NaNoWriMo blabbering

So I’ve noticed november has started (yep, I sort of need to go out of my way to notice the passing of days, around here, since they all look very much the same), and, with it, NaNoWriMo. Every year I tell myself I might give it a go, and every year I realise I won’t, because, let’s face it, november is the EVIL MONTH where things pile up, exams appear out of nowhere and general administrative chaos rules. (Plus, if you’re lucky enough to be in Switzerland, you generally get to forget what the sun looks like for a month, so my plan to survive it usually involves building an Igloo out of books in my room and hiding with tea and chocolates until december starts, and it becomes socially acceptable to do exactly the same thing outside).

Anyway, it looks like 50000 words is too much for me for one more year, as I’m already spending most of my day writing for a thesis project, collecting data for the same project and a small billion of other things. Also, I have absolutely no idea of how to find a plot, which might be useful if you actually want to write a novel (unless you’re Proust, of course, sorry Marcel).

Anyway, I admire everybody who actually shows a little bit more persistency than myself (I suppose it means I admire a lot of people, then!) and am looking forward to reading about it. The task I’ve set for myself is, rather than on novel I won’t write, is to write every day a short bit of something: poem, short story, anything, just to practice. What I wrote today is just below, to give you an idea of what I mean.

And what about you all, any plans for NaNoWriMo?
Happy november (I can wish it being in Nepal, at least I’m avoiding the clouds and the cold!)

At the end of the lane

There is a stilness in the air, a stilness in words.There is the disappearance of what you once knew, creeping up to fill it all, leaving only those few white walls and the trees outside.
There is no strength left to fight even this, this crumbling of the world, this erasement. Is it worth fighting for something you don’t recognize anyway?

There is sometimes as great noise, or at least so it seems, as people come to “bring a little life” in. Not realizing how insulting it is, saying it so, as if you already belonged to the other side, along with this white furniture, white walls, white desert of nothingness that smells like nothing but itself.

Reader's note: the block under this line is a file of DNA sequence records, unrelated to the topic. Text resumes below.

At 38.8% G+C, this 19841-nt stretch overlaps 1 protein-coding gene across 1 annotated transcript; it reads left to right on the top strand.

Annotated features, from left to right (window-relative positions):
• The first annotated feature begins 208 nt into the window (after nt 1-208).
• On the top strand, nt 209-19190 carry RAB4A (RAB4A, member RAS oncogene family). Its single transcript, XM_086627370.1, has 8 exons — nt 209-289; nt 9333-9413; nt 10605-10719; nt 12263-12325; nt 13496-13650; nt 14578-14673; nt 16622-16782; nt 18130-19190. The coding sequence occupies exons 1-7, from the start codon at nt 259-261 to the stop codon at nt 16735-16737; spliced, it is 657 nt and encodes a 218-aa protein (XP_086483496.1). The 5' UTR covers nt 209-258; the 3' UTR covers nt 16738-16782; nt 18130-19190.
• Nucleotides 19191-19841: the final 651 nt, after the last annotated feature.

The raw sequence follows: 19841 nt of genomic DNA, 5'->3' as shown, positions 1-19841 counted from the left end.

There is light, in the morning, reminding you it is not done yet. Light in the night too, to remind you where you are, so that you don’t loose yourself in your own emptying mind.

There is mild unpleasantness: pills, tasks to perform like a savant ape in a zoo, every morning, just to occupy the day. You don’t really mind, you know it’s a pleasure to complain about small things, while facing the end of it all. It is small grievances, after all, that make the world go round.

And you wish there were more, but there really isn’t. No big moments, no big words. It does not deserve a grand gesture, this dying entreprise you’ve set your foot into. It is, after all, petty and schieving, coming slowly to you while no one is looking, or rather, everyone is looking away. So it  will grab what it can get: a few memories at once, and a few bits of yourself, taken away every day, every second, so that it becomes increasingly difficult to differentiate between you and non-you.
There is transparency of the worst kind, seizing you.

There should be an end to all this, there will probably be, but no matter how much you would have wished it to be definite, one last cut, and the curtains draw, you know now it  will be as rampant as everything else. You will already have disappeared in so many small ways that when the last one will come, you won’t notice it.
You doubt there is someone to raise a flag at the last moment, up there or anywhere where those things are supposed to take place. You doubt it despise sunday school and your wish of clouds and wings. It shall go unnoticed then, if it must be.

There is no epic goodbye scene, at the end of this.

There is stillness, whiteness, and the beeping of a monitor, somewhere, counting heartbeats (are they yours? probably not – but it matters not who they belong to: something, somewhere, is keeping score after all).

There is, and there isn’t at the same time. It is an almost quantic state, more a probability than an existence. And, slowly, it washes away.


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